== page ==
LiceNo Live Lice Bremerton School District requires the student to be sent home with directions for the parent to treat pediculosis(Lice) and removal of ALL LIVE LICE as a condition of readmission to school. The student's head must be examined by school district staff to assure all Live Lice are removed before the student is readmitted to class. Benefits of complete nit removal are:
Lice are parasitic insects that can be found on people's heads, and bodies, including the pubic area. Human lice survive by feeding on human blood. Lice found on each area of the body are different from each other. The three types of lice that live on humans are:
- It prevents self re-infestation and transmission to others during the 7 days prior to the second treatment.
- It decreases or eliminates the eventual need for a second treatment, thereby limiting exposure of young children (and possibly their pregnant or nursing mothers) to pesticides.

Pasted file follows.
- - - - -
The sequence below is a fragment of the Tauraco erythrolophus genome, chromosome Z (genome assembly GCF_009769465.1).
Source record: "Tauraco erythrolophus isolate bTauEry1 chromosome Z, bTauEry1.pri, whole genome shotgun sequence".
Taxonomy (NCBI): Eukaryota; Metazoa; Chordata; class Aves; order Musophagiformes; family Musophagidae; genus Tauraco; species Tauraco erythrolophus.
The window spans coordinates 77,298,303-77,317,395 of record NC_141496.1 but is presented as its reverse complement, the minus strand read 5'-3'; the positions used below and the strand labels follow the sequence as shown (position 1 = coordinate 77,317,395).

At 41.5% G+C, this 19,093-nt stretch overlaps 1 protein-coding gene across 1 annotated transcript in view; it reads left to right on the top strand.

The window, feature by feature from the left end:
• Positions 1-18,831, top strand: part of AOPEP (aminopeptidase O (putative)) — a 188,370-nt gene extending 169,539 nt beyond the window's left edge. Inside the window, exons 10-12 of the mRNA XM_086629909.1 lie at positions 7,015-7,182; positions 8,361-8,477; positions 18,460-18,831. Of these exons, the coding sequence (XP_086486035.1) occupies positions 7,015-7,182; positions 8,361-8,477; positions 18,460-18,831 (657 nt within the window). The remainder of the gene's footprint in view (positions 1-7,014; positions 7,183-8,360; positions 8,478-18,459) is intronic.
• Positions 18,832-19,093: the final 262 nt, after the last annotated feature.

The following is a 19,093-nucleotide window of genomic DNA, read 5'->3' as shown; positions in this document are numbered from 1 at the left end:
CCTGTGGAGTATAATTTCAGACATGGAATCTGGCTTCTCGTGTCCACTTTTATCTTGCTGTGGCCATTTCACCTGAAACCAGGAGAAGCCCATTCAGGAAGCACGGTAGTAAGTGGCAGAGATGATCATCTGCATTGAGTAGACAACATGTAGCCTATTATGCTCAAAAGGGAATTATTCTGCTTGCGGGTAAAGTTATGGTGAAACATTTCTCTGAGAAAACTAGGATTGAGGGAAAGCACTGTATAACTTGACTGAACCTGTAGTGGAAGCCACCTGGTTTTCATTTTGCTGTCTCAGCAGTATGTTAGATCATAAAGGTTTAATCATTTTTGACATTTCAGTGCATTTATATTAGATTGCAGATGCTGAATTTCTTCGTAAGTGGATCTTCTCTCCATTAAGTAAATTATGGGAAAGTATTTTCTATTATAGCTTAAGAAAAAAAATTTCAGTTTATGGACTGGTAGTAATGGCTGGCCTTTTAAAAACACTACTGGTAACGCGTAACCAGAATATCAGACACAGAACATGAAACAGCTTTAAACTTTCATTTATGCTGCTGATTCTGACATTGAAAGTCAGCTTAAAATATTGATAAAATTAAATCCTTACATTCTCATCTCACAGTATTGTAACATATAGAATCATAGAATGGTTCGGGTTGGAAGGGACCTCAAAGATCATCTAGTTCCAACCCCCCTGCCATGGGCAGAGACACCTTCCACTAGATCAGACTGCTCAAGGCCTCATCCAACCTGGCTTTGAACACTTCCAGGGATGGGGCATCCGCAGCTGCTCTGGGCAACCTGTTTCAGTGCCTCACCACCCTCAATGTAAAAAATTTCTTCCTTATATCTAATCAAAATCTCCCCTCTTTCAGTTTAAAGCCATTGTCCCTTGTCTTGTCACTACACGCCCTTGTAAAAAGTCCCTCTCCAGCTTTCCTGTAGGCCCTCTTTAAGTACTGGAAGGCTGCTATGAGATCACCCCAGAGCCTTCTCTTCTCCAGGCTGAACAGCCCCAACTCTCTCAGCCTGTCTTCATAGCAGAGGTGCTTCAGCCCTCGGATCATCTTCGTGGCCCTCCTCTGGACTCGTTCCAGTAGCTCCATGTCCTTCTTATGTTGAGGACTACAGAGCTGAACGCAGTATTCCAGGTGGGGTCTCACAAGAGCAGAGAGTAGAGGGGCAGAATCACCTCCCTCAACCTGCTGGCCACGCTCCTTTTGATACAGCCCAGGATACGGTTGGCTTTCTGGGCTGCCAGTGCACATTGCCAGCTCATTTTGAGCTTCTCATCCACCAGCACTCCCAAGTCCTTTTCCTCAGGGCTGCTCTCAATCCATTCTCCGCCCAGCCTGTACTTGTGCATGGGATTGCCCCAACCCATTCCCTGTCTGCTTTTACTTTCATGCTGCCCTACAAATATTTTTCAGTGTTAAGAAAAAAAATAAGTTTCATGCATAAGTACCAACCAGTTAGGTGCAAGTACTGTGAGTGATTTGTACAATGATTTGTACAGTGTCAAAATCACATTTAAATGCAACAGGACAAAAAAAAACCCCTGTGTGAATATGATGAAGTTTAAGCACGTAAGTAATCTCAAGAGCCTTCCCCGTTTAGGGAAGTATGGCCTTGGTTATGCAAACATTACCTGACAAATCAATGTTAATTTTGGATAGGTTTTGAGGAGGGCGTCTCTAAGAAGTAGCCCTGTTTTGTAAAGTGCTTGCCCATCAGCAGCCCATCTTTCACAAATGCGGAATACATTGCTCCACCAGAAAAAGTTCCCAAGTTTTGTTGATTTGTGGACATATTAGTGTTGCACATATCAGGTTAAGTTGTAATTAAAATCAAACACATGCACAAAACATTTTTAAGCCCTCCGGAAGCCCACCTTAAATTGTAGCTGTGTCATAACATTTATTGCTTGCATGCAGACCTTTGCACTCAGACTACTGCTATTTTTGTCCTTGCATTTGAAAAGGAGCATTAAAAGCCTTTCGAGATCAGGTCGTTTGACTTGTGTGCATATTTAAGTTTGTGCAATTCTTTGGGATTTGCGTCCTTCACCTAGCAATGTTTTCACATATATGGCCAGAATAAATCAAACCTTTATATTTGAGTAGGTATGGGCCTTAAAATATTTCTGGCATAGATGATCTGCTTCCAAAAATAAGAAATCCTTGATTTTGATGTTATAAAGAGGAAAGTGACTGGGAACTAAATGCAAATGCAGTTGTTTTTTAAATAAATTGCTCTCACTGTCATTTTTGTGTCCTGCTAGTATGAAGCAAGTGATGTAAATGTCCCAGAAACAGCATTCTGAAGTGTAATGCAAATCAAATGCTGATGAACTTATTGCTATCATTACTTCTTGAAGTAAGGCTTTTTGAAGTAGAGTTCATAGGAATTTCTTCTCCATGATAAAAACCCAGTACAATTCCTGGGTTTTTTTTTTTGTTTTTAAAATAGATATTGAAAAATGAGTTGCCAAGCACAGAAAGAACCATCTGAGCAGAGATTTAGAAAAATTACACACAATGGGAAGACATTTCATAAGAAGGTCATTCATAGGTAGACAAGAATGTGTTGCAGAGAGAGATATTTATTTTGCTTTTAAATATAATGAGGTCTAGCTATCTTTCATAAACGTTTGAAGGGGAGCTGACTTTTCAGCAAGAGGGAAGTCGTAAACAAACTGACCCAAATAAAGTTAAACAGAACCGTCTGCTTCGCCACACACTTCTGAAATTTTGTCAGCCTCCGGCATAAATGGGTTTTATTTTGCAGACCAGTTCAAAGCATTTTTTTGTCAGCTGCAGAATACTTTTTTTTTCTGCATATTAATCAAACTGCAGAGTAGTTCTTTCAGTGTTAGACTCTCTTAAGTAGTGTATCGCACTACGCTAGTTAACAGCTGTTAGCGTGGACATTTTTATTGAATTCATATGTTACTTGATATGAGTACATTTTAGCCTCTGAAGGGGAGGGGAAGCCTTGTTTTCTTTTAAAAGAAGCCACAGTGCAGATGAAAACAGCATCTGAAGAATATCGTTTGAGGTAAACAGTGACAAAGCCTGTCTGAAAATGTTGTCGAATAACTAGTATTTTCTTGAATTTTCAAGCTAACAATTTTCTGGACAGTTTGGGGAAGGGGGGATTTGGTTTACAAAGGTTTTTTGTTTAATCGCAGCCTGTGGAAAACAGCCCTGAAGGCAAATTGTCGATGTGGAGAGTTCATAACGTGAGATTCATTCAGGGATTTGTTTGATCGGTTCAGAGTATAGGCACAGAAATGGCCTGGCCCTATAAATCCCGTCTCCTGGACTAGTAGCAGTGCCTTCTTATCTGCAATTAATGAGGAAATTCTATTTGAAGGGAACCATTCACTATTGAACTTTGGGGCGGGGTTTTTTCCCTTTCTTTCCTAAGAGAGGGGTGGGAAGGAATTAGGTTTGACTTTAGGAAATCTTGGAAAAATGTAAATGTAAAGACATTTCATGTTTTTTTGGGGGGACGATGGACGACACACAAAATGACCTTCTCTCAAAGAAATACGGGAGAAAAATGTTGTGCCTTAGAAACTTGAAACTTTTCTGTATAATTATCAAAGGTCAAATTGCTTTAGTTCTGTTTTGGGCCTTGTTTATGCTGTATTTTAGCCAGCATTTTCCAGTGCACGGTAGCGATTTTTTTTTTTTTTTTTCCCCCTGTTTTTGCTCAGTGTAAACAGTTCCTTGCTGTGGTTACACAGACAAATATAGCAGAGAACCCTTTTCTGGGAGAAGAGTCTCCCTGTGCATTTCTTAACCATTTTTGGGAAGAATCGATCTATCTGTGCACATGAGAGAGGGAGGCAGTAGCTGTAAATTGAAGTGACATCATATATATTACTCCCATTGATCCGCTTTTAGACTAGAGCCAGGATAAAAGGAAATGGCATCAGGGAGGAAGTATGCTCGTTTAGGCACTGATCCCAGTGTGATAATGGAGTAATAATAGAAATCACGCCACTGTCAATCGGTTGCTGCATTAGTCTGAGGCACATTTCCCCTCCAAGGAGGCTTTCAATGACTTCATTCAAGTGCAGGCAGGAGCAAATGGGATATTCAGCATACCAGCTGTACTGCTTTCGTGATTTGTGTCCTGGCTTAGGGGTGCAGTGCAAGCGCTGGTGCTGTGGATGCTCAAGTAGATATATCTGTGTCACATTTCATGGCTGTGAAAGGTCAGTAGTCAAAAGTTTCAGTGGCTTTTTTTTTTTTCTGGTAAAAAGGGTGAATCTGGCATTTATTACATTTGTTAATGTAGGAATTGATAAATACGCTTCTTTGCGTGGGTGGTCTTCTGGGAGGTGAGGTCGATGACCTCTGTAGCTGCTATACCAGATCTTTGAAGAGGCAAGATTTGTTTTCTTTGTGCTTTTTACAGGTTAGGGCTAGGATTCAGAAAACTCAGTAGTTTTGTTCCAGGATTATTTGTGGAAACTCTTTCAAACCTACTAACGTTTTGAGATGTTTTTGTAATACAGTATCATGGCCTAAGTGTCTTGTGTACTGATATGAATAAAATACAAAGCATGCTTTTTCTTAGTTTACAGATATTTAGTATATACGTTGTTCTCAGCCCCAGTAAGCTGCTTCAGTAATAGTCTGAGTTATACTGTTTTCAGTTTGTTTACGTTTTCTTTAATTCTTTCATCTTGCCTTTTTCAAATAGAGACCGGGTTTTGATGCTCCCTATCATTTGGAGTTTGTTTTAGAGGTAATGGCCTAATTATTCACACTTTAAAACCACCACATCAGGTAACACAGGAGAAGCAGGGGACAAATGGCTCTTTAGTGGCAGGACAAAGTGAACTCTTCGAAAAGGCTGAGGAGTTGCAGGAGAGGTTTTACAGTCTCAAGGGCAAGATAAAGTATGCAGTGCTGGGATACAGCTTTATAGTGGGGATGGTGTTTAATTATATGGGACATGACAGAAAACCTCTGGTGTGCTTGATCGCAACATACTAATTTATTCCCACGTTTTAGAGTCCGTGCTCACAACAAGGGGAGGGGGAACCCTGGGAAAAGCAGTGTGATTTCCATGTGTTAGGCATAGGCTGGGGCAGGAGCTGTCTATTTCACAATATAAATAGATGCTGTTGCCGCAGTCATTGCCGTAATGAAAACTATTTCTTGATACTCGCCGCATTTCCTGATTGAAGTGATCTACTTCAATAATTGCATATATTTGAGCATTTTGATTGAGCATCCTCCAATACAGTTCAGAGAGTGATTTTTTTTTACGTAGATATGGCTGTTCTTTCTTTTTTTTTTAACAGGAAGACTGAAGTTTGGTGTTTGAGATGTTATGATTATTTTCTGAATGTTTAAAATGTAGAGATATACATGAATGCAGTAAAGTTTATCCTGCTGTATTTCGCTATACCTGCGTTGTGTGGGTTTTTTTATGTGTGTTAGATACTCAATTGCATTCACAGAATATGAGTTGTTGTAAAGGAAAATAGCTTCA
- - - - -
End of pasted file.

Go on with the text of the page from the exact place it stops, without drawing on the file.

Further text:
- It eliminates diagnostic confusion and serves to document treatment for school nurses.
- It equalizes the efficacy of pediculicides, permitting the use of less-toxic products.
Only the body louse is known to spread disease.Lice infestations are spread most commonly by close person-to-person contact. Dogs, cats, and other pets do not play a role in the transmission of human lice. Lice move by crawling; they cannot hop or fly. Both over-the-counter and prescription medications are available for treatment of lice infestations.
- Pediculus humanus capitis (head louse),
- Pediculus humanus corporis (body louse, clothes louse), and
- Pthirus pubis ("crab" louse, pubic louse).
Eggs normally hatch in 7-10 days. Mature head lice are capable of multiplying in 8-10 days after hatching. Their egg-to-egg cycle is about 3 weeks. Eggs do not hatch in temperatures less than 70 degrees.
Period of Communicability
As long as lice or eggs remain alive on the infested person or in their clothing or on household surfaces, lice are communicable. Lice do not live long away from a human host and most will die within 6-15 hours. Eggs may survive for up to 10 days.
Last Modified on October 24, 2016